“Aroldis said `I understand. Absolutely, I can.'”

The Cubs activated Chapman before Tuesday’s game and designated left-hander Clayton Richard for assignment.

Reaction to Chapman’s acquisition in Chicago has been tepid. While there were supportive fans on talk radio, the Chicago Tribune carried a front-page column Tuesday criticizing the move. The back of the Chicago Sun-Times tabloid read “Spin City” over a picture of Epstein.

Chapman said he expected a “good reaction” from Cubs fans. He was also asked during the 20-minute meeting with reporters in the visiting dugout at U.S. Cellular Field if we would consider working with organizations looking to prevent domestic violence. Chapman said no.

Cubs manager Joe Maddon defended Chapman.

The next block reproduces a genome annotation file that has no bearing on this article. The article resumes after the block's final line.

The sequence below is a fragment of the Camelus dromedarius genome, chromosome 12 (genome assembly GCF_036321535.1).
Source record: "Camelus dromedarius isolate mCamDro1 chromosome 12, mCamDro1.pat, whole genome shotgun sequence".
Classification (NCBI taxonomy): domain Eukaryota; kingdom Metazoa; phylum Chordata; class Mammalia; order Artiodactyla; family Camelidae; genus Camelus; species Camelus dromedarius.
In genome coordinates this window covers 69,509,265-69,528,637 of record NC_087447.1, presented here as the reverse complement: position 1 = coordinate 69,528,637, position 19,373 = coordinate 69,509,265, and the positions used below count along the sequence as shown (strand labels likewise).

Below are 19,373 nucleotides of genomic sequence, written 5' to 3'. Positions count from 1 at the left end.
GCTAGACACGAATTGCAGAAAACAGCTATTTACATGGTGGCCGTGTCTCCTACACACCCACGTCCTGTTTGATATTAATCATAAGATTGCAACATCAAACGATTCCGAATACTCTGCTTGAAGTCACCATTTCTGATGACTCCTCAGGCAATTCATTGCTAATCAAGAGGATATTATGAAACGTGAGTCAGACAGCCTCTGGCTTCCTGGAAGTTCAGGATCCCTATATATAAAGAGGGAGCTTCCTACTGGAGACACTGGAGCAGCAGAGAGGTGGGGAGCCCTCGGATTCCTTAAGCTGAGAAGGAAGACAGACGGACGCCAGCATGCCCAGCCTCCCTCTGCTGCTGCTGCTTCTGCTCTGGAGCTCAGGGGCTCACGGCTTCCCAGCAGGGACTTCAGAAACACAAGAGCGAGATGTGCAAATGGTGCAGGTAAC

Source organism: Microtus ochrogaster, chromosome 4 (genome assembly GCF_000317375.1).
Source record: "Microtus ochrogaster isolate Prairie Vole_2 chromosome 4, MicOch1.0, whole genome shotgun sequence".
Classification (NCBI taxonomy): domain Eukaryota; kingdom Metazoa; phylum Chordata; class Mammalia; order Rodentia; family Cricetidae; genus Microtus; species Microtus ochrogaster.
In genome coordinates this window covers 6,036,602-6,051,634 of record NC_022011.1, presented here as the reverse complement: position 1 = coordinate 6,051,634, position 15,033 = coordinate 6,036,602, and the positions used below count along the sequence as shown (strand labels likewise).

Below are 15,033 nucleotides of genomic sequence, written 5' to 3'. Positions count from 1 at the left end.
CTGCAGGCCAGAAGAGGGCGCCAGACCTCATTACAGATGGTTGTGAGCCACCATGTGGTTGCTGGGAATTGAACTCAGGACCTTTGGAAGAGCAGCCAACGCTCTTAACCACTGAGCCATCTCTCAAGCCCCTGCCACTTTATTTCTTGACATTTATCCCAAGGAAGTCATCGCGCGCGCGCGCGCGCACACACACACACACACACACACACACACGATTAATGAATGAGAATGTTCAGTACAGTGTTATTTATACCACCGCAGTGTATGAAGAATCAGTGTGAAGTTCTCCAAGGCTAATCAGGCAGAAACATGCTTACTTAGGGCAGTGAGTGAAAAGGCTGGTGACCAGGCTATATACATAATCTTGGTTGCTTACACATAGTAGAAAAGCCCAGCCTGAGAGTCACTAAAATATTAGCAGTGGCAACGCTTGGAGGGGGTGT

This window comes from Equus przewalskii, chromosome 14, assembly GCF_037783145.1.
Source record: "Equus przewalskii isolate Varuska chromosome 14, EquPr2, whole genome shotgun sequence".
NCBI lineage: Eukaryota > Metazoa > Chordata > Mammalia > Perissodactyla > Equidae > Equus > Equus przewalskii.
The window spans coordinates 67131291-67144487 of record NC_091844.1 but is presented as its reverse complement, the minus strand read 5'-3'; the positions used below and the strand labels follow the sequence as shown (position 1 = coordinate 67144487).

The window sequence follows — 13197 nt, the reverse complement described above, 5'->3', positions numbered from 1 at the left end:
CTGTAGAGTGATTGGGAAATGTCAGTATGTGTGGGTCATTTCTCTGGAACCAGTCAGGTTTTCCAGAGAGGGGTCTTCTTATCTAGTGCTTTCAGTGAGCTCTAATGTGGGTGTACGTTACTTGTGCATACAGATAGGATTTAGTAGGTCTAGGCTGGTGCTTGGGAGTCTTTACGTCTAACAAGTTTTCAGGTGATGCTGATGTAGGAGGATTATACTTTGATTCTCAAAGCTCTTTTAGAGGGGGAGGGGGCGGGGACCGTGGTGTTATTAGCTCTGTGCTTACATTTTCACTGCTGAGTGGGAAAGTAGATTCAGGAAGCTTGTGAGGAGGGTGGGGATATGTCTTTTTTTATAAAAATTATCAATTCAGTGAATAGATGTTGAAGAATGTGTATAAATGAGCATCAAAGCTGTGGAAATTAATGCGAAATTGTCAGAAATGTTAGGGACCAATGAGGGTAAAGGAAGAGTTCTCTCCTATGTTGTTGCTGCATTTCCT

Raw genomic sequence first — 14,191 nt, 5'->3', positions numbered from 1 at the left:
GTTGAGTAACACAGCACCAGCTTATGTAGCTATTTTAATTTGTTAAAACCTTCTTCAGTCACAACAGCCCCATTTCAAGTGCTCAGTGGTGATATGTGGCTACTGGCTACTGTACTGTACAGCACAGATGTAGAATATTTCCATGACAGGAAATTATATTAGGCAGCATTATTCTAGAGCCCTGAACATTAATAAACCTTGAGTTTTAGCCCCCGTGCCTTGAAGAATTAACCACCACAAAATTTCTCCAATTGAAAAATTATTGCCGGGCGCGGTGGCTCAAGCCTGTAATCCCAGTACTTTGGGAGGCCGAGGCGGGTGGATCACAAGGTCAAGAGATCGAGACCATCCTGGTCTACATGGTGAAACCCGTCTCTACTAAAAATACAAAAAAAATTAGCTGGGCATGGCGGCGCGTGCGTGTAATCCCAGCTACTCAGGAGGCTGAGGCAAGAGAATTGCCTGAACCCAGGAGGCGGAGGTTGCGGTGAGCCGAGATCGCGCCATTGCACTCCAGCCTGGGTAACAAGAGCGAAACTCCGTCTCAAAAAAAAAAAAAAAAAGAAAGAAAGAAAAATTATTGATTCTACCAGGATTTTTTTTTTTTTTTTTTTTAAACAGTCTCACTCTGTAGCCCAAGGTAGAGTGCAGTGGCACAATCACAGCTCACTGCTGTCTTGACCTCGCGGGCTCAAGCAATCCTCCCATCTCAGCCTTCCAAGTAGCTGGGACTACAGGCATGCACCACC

“He did do a suspension, he has talked about it, he’s shown remorse,” Maddon said. “Everybody else has the right to judge him as a good or bad person. That’s your right.

I want to get to know Aroldis. I think he could be a very significant member and he’s got the potential, yes, to throw the last out of the World Series. And if he does, I promise you I will embrace him.”

Report: Padres working on trading Andrew Cashner

ST. LOUIS, MO - JULY 21: Starter Derek Norris #3 of the San Diego Padres pitches against the St. Louis Cardinals in the first inning at Busch Stadium on July 21, 2016 in St. Louis, Missouri.  (Photo by Dilip Vishwanat/Getty Images)
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Jon Morosi of FOX Sports and MLB Network reports that the Padres are working to trade starter Andrew Cashner. He notes that a deal may be consummated before he takes the hill for Tuesday’s start in Toronto against the Blue Jays. The Marlins, Orioles, and Rangers have had reported interest in Cashner.

Cashner is 4-7 with a 4.79 ERA and a 61/27 K/BB ratio in 73 1/3 innings. He missed over three weeks between June 11 and July 2 due to a strained neck.

The right-hander is earning $9.625 million this season and will be eligible for free agency after the season.